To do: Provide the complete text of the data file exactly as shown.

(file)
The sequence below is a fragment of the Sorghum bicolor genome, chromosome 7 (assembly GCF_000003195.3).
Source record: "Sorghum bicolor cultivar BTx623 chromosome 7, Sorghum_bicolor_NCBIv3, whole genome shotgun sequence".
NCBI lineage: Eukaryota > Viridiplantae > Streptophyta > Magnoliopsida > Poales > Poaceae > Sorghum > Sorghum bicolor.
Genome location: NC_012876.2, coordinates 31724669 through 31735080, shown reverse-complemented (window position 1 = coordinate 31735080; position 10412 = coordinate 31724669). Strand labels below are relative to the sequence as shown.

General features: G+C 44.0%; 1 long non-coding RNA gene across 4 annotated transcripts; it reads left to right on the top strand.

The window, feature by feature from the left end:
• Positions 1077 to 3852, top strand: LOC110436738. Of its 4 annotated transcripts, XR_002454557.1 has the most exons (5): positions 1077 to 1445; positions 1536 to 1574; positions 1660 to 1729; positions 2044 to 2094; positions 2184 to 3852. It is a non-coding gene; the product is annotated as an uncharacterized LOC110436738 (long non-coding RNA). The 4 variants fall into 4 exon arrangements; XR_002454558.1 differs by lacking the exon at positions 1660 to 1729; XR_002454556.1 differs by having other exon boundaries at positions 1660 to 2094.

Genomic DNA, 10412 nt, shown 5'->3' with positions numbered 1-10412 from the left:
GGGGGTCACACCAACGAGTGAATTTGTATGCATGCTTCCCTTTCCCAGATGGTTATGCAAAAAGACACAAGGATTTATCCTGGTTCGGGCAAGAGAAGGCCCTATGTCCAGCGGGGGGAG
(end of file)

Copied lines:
The sequence below is a fragment of the Sorghum bicolor genome, chromosome 7 (assembly GCF_000003195.3).
Source record: "Sorghum bicolor cultivar BTx623 chromosome 7, Sorghum_bicolor_NCBIv3, whole genome shotgun sequence".
NCBI lineage: Eukaryota > Viridiplantae > Streptophyta > Magnoliopsida > Poales > Poaceae > Sorghum > Sorghum bicolor.
Genome location: NC_012876.2, coordinates 31724669 through 31735080, shown reverse-complemented (window position 1 = coordinate 31735080; position 10412 = coordinate 31724669). Strand labels below are relative to the sequence as shown.

General features: G+C 44.0%; 1 long non-coding RNA gene across 4 annotated transcripts; it reads left to right on the top strand.

The window, feature by feature from the left end:
• Positions 1077 to 3852, top strand: LOC110436738. Of its 4 annotated transcripts, XR_002454557.1 has the most exons (5): positions 1077 to 1445; positions 1536 to 1574; positions 1660 to 1729; positions 2044 to 2094; positions 2184 to 3852. It is a non-coding gene; the product is annotated as an uncharacterized LOC110436738 (long non-coding RNA). The 4 variants fall into 4 exon arrangements; XR_002454558.1 differs by lacking the exon at positions 1660 to 1729; XR_002454556.1 differs by having other exon boundaries at positions 1660 to 2094.

Genomic DNA, 10412 nt, shown 5'->3' with positions numbered 1-10412 from the left:
GGGGGTCACACCAACGAGTGAATTTGTATGCATGCTTCCCTTTCCCAGATGGTTATGCAAAAAGACACAAGGATTTATCCTGGTTCGGGCAAGAGAAGGCCCTATGTCCAGCGGGGGGAG